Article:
- OUR FACULTY
EDMUND F. BLOEDOW
REV. DOUG HAYMAN
Our Faculty and Administration has always been comprised of devout Christians from a range of denominational backgrounds, including: Anglican, Baptist, Eastern & Roman Catholic, Lutheran, Methodist, Pentecostal, and Presbyterian.
Students are taught by senior Christian academics with many years of teaching and learning behind them and also by dedicated younger faculty.
Because Augustine College is a small, private, not-for-profit college that operates without government support, it operates on a shoe-string budget. As a result, our professors are not salaried academics building careers but teachers who teach because they love teaching, out of a deep commitment to the ideals of an education worthy of that name.
When not serving in his primary role as Canada's Ambassador of Religious Freedom Andrew Bennett shares in teaching the History of Christianity, the music history seminar, and other aspects of community life as Dean of Augustine College. Andrew received a Ph.D. in Political Science from the University of Edinburgh in 2002, an M.A. in History from McGill University in 1997 and an Hons. B.A. in History from Dalhousie University in 1995. He is currently completing a part-time degree in theology (Eastern Christian Studies) at the Metropolitan Andrey Sheptytsky Institute for Eastern Christian Studies at Saint Paul University in Ottawa. He has taught at the School of Social and Political Studies and the Centre for Canadian Studies, both at the University of Edinburgh, and in the Department of History at McGill University. He worked for several years as a Political Risk Analyst for Export Development Canada, Ottawa, and as a Policy Analyst in the Privy Council Office in Ottawa. He is also a religious leader in his capacity as Subdeacon and Cantor with both the Holy Cross Eastern Catholic Chaplaincy and St. John the Baptist Ukrainian-Catholic Shrine in Ottawa, and previously served as Vice-President and Chairman of the Metropolitan Andrey Sheptytsky Institute Foundation.
Edmund F. Bloedow received his Ph.D. in Greek History from the Universitat Würzburg, B.A. (Hons.) in Classics from the University of Toronto, and a diploma in Theology from Emmaus Bible School. He is Professor Emeritus at the University of Ottawa where he has been teaching Greek History and Archaeology since 1968. Dr. Bloedow has also taught at Lakehead University and the Beirut College for Women (Lebanon). He is the author of Beitrage Zur Geschichte des Ptolemaios XII (1963), Alcibiades Re-examined (1973), and an English edition of H. Bengtson's History of Greece: From the Beginnings to the Byzantine Era (1988), and has written over ninety articles and book reviews on Greek history, the Aegean Bronze Age, and renowned archaeologist, Heinrich Schliemann.
Brian Butcher received a Ph.D. in Theology (Eastern Christian Studies) from St. Paul University in Ottawa in 2010, an M.A. from St. Paul University in 2003, and a B.A. from McGill University in 1998. He has been a lecturer at the Metropolitan Andrey Sheptytsky Institute for Eastern Christian Studies, Saint Paul University, since 2011. He taught for several years at Simon Fraser University and Redeemer Pacific College/Trinity Western University before. He is Cantor & Subdeacon in the Byzantine-Rite Chapel of Ss. Joachim and Anna at the Sheptytsky Institute.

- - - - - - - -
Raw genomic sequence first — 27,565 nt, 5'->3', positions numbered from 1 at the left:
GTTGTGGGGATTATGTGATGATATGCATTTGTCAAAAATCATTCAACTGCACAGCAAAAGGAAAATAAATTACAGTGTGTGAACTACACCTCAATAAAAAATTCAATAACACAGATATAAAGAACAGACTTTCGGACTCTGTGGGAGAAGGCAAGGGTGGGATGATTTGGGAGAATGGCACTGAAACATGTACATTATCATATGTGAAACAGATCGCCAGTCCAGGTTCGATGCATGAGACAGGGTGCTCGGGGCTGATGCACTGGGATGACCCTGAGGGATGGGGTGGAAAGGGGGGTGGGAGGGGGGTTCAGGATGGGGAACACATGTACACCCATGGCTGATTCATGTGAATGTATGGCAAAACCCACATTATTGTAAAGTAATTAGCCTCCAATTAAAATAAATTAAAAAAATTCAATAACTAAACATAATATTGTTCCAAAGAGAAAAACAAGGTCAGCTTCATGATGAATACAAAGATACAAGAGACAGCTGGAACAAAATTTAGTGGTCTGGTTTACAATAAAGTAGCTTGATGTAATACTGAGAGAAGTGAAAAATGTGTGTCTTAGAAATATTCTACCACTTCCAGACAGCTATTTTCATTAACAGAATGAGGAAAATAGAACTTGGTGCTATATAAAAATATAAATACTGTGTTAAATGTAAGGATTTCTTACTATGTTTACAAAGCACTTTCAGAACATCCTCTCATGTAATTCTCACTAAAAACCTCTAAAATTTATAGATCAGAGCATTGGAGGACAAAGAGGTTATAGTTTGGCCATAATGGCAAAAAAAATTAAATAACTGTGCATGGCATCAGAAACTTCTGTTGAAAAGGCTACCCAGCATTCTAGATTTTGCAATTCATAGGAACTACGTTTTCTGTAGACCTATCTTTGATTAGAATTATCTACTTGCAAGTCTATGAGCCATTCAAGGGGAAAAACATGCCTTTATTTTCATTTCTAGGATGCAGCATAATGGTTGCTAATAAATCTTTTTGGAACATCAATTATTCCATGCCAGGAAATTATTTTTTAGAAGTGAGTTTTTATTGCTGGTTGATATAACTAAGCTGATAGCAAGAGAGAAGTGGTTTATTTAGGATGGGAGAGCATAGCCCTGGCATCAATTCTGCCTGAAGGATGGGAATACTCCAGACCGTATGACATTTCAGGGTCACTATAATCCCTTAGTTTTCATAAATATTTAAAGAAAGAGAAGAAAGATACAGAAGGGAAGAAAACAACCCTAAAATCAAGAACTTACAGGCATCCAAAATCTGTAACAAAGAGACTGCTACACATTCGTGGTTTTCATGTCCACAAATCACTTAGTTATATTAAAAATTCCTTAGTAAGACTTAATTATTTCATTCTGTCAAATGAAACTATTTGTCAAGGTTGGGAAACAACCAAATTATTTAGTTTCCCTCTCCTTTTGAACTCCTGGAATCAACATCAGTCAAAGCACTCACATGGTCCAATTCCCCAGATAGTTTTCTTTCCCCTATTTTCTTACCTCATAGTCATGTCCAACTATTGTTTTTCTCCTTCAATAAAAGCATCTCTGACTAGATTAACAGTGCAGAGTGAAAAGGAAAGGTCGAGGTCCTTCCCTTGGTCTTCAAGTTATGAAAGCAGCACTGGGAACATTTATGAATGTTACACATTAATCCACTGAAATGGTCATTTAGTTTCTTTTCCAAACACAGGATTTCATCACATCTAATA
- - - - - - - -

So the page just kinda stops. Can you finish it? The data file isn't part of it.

The Reverend Doug Hayman received his M. Div. from Wycliffe College, (Toronto School of Theology, U of T), and his BA (Religious Studies) from Carleton University, Ottawa. Since his ordination in 1986 he has served Christ ministering in parishes in British Columbia, Quebec, and Ontario, speaking at conferences and retreats, and sharing the Gospel through preaching, teaching, music, and drama. He currently serves as pastor/administrator for St. Barnabas Apostle and Martyr (a sodality of the Anglican Use within the Catholic Communion), Spencerville, Ontario.
He is married to Carolyn and they have three grown children, Tim, Katie and John, (and a sheltie named Lucy). The Hayman residence is located in Johnstown (just east of Prescott), Ontario.
Emily Martin received an M.A. in English from the University of Ottawa in 2004. She led the winter-term Book of the Semester discussion group at Augustine College from 2007/08 to 2009/10, focusing on works by C.S. Lewis, Charles Williams, Wendell Berry, and other writers. She also served for several years as Augustine College Resident Advisor. She has taught writing at the University of Ottawa since 2006
John Patrick holds M.B., B.S., M.R.C.P. and M.D. degrees from the University of London and St. George's Hospital Medical School in London. He has done extensive research into the treatment of childhood nutritional deficiency and related diseases, holding appointments in Britain, the West Indies, and Canada. He has lectured widely at universities in Britain, North America, the former Soviet Union, and Africa, working with various international agencies and with the Christian Medical and Dental Society. In 2002 he retired from his position as Associate Professor, Clinical Nutrition, Departments of Biochemistry and Pediatrics, at the University of Ottawa.
Edward Tingley teaches Philosophy in Western Culture, Art in Western Culture, and the Trivium Seminar. He is the College Professor-in-Residence, with a primary focus on writing. From 2004 to January, 2011 he also served as Dean. He holds a Ph.D. in Philosophy from the University of Ottawa (1995) and a B.A. in Art History from Carleton University (1978). Prior to Augustine College he worked in publishing at various art and architecture museums, and has published in journals of philosophy and occasionally written for Touchstone and First Things.